3.2. Dose of Beta-Blockers

Of the 158 BB users, 19 and 139 were receiving a full dose and a non-full dose, respectively. The BNP value was lower among patients who were receiving the full dose of BB (220.6 ± 148.9 vs 368.4 ± 445.0, P = 0.007) (Table 2). The primary endpoint was observed in 8 (42.1%) patients receiving the full dose and in 50 (36.0%) patients receiving a non-full dose of a BB (log-rank testTable 1. Baseline characteristics by use of BB.

Values are expressed as mean ± SD or n (%). P refers to comparison between patients who were on BB and those who were not on BB. BB, beta blocker; BNP, brain natriuretic peptide; CRP, C-reactive protein; Hb, hemoglobin; NYHA, New York Heart Association; RASi, renin-angiotensin system inhibitor.

Table 2. Baseline characteristics by dose of BB.

Values are expressed as mean ± SD or n (%). BB, beta blocker; BNP, brain natriuretic peptide; CRP, C-reactive protein; Hb, hemoglobin; NYHA, New York Heart Association; RASi, renin-angiotensin system inhibitor.

P = 0.701) (Figure 2). Cox proportional hazard analysis revealed that the BB dose had no influence on long-term outcome after adjustment for age, gender, and baseline EF (HR 1.173, P = 0.680).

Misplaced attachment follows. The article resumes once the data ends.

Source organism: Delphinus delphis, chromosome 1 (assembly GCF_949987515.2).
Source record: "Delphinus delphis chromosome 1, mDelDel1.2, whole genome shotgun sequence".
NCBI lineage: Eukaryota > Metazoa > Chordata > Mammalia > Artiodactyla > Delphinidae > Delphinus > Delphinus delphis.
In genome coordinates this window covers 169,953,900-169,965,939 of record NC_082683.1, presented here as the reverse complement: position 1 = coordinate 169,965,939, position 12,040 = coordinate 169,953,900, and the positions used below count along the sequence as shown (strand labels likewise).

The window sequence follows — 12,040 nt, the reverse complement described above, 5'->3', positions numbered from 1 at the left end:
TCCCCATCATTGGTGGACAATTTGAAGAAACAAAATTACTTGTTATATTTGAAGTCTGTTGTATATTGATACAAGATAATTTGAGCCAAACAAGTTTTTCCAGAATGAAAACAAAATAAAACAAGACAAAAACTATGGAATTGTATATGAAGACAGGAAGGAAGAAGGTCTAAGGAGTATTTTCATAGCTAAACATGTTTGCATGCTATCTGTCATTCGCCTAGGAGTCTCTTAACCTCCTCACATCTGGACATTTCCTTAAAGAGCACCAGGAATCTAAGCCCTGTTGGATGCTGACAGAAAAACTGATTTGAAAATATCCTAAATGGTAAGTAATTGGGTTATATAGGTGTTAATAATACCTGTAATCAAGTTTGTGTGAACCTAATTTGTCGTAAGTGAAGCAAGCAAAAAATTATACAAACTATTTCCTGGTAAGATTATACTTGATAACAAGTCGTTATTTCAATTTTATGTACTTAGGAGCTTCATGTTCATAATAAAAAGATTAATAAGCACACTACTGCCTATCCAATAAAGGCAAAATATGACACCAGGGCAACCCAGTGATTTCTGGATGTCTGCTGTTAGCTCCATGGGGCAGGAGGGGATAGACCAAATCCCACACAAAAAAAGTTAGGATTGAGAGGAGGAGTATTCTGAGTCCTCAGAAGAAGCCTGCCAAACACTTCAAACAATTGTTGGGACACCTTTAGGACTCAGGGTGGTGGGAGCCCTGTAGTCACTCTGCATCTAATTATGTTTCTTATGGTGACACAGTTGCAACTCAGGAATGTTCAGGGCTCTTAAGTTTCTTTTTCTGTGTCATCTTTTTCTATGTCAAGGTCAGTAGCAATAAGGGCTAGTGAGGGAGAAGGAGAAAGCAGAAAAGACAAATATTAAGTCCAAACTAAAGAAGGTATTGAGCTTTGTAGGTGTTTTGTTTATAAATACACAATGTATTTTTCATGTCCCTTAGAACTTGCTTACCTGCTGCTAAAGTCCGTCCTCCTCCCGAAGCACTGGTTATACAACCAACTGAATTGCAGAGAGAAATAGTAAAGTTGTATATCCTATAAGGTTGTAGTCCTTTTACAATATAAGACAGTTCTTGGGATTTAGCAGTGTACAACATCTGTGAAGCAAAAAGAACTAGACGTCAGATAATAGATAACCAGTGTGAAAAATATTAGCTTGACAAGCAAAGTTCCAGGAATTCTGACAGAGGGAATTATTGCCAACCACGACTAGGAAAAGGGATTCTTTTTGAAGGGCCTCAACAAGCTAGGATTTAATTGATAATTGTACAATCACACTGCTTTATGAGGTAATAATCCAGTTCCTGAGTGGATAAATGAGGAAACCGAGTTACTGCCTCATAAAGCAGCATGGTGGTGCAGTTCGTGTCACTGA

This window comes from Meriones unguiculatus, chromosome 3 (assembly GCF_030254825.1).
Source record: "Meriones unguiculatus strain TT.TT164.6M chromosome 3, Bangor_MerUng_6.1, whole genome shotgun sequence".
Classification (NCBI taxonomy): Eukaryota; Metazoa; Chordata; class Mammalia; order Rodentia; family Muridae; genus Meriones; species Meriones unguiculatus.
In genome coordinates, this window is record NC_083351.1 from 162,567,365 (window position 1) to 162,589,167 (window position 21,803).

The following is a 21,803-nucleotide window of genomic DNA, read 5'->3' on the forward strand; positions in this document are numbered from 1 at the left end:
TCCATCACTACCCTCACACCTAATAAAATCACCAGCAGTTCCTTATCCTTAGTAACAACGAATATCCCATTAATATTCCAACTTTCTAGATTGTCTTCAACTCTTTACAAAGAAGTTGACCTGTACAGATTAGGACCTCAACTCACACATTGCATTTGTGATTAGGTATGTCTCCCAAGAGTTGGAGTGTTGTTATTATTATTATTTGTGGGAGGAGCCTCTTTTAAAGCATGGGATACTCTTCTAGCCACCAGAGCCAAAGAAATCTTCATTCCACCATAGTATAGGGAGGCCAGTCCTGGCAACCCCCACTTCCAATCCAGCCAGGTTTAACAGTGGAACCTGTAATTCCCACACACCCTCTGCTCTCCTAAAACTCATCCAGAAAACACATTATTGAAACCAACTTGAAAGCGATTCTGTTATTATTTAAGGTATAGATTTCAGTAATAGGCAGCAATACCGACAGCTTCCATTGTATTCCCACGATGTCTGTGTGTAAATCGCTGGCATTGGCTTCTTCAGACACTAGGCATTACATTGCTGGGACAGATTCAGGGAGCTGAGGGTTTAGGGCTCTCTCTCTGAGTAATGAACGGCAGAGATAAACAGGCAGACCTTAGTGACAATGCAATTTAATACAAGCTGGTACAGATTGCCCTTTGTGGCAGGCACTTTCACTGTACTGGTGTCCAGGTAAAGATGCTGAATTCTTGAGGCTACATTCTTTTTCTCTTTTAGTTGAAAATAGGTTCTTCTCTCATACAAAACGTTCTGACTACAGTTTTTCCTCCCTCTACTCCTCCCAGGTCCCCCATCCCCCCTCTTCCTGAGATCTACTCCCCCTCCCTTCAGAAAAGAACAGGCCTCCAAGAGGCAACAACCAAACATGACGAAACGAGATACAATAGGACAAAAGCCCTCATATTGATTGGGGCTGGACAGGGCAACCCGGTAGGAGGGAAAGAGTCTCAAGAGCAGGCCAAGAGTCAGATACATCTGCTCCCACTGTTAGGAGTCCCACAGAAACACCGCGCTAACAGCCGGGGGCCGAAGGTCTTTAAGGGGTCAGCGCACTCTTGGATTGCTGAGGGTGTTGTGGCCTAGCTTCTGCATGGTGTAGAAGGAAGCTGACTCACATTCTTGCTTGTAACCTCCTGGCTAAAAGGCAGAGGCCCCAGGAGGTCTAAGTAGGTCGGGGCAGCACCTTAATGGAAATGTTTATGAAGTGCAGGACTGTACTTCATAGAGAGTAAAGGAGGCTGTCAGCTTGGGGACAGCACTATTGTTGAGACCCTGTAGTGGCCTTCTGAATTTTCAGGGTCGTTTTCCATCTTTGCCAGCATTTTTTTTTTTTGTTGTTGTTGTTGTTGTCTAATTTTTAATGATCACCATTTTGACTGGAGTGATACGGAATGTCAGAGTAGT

3.3. Beta-Blockers and Heart Rate

Of the 158 BB users, 61 had a discharge heart rate of <70 bpm. There were no significant differences between the 2 groups in terms of age (P = 0.770), prevalence of diabetes mellitus (P = 0.392), CKD (P = 0.837), use of RASi such as ACEi (P = 0.282), and BNP (P = 0.300) (Table 3). The primary endpoint was observed in 16 (26.2%) and 42 (43.4%) patients with a discharge heart rate of <70 bpm and ≥70 bpm, respectively (log-rank P = 0.05) (Figure 3). Discharge heart rate was a significant predictor of long-term outcome after adjustment for age, gender, and baseline EF (HR 1.872; P = 0.040). Furthermore, discharge heart rate was not correlated with BB dose at discharge among BB users (Spearman Rank Correlation Coefficient = −0.012, P = 0.858).

Figure 1. Kaplan-Meier event curve for on vs not on BB group.

Figure 2. Kaplan-Meier event curve for full dose vs not-full dose group.


The main findings of the present study were as follows: 1) BB prescriptions based on physician preference had a limited impact on outcome in a cohort of Japanese HF patients who had recovered from recent acute decompensation; 2) full dose of BBs was not associated with improved outcome; 3) optimal heart rate appeared to reduce the risk of a HF event in BB users.

European and American guidelines for the treatment of HF have reached a consensus by incorporating numerous published studies and knowledge into clinical practice. [20,21] The use of RASi, diuretics, and BBs in the ma-

Figure 3. Kaplan-Meier event curve for HR > 70 vs HR ≤ 70 group.